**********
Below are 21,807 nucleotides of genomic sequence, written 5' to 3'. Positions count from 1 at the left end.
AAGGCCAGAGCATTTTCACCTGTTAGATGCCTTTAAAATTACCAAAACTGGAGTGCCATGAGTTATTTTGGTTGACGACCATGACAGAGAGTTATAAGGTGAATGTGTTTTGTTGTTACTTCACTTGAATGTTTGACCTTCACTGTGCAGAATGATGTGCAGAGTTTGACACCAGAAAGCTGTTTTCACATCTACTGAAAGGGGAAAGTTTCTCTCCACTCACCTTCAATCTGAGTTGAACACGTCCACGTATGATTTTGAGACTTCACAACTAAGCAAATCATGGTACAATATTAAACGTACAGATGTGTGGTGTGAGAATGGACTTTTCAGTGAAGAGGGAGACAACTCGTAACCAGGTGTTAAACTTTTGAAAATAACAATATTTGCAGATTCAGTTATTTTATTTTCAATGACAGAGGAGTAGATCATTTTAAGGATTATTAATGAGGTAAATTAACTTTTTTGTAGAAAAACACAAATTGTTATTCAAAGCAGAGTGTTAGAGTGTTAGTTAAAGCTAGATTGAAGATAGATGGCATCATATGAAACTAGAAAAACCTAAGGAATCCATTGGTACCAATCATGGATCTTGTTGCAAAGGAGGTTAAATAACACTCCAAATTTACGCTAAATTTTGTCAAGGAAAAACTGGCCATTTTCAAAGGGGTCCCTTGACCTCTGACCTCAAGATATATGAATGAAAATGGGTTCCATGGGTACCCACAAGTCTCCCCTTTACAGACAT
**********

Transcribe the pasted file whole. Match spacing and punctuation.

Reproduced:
Below are 21,807 nucleotides of genomic sequence, written 5' to 3'. Positions count from 1 at the left end.
AAGGCCAGAGCATTTTCACCTGTTAGATGCCTTTAAAATTACCAAAACTGGAGTGCCATGAGTTATTTTGGTTGACGACCATGACAGAGAGTTATAAGGTGAATGTGTTTTGTTGTTACTTCACTTGAATGTTTGACCTTCACTGTGCAGAATGATGTGCAGAGTTTGACACCAGAAAGCTGTTTTCACATCTACTGAAAGGGGAAAGTTTCTCTCCACTCACCTTCAATCTGAGTTGAACACGTCCACGTATGATTTTGAGACTTCACAACTAAGCAAATCATGGTACAATATTAAACGTACAGATGTGTGGTGTGAGAATGGACTTTTCAGTGAAGAGGGAGACAACTCGTAACCAGGTGTTAAACTTTTGAAAATAACAATATTTGCAGATTCAGTTATTTTATTTTCAATGACAGAGGAGTAGATCATTTTAAGGATTATTAATGAGGTAAATTAACTTTTTTGTAGAAAAACACAAATTGTTATTCAAAGCAGAGTGTTAGAGTGTTAGTTAAAGCTAGATTGAAGATAGATGGCATCATATGAAACTAGAAAAACCTAAGGAATCCATTGGTACCAATCATGGATCTTGTTGCAAAGGAGGTTAAATAACACTCCAAATTTACGCTAAATTTTGTCAAGGAAAAACTGGCCATTTTCAAAGGGGTCCCTTGACCTCTGACCTCAAGATATATGAATGAAAATGGGTTCCATGGGTACCCACAAGTCTCCCCTTTACAGACAT